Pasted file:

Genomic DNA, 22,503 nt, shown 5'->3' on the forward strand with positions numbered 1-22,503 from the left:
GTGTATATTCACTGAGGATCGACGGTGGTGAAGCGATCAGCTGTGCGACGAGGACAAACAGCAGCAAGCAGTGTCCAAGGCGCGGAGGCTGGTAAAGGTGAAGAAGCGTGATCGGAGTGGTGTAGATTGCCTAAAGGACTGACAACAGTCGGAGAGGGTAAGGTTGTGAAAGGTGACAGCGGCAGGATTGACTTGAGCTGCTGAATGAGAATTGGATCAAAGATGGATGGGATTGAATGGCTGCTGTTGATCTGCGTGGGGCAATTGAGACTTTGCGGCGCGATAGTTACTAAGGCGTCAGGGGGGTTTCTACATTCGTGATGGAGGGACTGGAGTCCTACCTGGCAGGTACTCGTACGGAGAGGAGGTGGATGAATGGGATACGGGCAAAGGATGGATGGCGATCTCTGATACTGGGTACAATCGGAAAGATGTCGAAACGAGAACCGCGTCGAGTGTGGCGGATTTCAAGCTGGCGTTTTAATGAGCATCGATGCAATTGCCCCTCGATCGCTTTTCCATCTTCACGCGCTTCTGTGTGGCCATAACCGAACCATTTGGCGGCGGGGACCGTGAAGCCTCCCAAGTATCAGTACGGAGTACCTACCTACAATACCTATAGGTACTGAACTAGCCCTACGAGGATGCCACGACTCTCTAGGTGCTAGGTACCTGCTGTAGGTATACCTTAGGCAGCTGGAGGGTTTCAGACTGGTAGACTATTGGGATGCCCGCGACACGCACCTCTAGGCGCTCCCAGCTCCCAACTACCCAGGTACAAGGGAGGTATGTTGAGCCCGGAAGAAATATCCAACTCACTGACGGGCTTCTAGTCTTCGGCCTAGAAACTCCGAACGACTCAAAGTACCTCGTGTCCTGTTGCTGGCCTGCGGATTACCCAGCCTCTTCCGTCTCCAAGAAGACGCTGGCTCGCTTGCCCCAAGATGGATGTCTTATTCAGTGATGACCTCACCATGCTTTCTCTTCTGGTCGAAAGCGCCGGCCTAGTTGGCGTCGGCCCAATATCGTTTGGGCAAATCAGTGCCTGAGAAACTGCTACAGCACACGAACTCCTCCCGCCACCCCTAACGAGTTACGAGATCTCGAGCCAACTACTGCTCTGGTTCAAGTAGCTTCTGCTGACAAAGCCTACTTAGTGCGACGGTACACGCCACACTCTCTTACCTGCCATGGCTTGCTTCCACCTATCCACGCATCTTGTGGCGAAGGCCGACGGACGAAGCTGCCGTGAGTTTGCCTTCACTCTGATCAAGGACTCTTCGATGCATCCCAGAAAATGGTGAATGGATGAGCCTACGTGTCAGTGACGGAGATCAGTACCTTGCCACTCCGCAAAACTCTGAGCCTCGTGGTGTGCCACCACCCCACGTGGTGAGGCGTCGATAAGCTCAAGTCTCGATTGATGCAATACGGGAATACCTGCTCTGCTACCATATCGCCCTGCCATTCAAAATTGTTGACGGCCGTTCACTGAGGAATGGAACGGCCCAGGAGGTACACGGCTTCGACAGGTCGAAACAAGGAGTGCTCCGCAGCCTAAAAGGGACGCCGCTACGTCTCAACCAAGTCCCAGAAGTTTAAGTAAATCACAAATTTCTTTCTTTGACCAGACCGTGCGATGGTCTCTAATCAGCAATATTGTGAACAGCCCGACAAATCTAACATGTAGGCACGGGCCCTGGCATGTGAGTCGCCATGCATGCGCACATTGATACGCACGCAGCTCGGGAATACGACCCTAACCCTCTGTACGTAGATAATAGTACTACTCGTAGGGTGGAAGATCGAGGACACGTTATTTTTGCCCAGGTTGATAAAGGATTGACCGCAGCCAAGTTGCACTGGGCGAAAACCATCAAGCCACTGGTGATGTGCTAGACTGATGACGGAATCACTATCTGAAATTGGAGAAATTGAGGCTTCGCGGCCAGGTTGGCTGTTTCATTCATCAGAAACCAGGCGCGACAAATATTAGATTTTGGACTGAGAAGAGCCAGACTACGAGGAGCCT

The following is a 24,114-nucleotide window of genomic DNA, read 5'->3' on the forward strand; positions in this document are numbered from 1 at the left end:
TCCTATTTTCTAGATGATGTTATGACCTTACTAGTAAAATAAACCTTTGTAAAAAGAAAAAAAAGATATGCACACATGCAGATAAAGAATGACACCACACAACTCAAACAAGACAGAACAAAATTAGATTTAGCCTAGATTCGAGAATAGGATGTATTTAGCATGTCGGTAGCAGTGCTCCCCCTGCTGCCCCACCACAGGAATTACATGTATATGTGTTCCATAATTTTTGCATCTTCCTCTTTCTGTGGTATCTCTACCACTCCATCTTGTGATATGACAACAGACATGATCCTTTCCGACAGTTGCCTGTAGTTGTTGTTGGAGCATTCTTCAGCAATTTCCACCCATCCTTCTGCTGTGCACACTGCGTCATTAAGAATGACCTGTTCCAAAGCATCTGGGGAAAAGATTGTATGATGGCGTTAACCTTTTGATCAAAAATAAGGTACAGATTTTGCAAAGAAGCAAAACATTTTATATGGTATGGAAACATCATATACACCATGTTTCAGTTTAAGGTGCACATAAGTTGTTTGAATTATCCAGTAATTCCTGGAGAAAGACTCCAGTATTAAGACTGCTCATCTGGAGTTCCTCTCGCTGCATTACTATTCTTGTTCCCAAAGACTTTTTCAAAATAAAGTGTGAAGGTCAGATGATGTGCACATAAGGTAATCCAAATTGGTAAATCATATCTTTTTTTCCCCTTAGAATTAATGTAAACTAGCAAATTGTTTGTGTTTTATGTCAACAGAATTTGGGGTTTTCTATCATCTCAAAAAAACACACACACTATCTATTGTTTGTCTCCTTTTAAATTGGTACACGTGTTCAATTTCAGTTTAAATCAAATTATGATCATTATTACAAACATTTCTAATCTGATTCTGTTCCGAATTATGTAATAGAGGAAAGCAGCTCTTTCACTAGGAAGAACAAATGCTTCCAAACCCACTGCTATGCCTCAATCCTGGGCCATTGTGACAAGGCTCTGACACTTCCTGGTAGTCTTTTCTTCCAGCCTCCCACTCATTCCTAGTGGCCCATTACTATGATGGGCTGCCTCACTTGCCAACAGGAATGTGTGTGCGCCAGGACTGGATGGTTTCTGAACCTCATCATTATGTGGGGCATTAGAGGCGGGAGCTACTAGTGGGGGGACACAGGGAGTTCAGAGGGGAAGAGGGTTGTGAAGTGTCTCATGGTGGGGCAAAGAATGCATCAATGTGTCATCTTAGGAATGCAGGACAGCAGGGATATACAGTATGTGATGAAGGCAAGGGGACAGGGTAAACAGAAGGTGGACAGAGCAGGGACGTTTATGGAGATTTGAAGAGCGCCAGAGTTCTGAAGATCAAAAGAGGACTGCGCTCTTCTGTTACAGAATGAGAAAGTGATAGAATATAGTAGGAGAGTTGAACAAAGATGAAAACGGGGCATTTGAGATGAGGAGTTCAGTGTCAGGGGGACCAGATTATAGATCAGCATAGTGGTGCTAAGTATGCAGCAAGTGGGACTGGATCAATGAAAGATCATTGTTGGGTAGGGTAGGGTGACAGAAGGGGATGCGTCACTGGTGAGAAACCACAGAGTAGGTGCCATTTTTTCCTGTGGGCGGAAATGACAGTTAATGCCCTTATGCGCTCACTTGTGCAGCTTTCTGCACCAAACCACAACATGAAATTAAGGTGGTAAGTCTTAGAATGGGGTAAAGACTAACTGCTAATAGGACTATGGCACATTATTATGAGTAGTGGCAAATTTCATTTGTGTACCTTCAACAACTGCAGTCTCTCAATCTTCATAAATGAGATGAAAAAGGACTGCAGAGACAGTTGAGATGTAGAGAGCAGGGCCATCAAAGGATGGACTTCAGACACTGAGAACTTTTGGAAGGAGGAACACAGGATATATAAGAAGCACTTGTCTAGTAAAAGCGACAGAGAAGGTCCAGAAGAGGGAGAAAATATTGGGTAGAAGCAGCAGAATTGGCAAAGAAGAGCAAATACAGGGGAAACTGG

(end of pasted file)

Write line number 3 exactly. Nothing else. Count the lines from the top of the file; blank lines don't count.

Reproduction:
The following is a 24,114-nucleotide window of genomic DNA, read 5'->3' on the forward strand; positions in this document are numbered from 1 at the left end: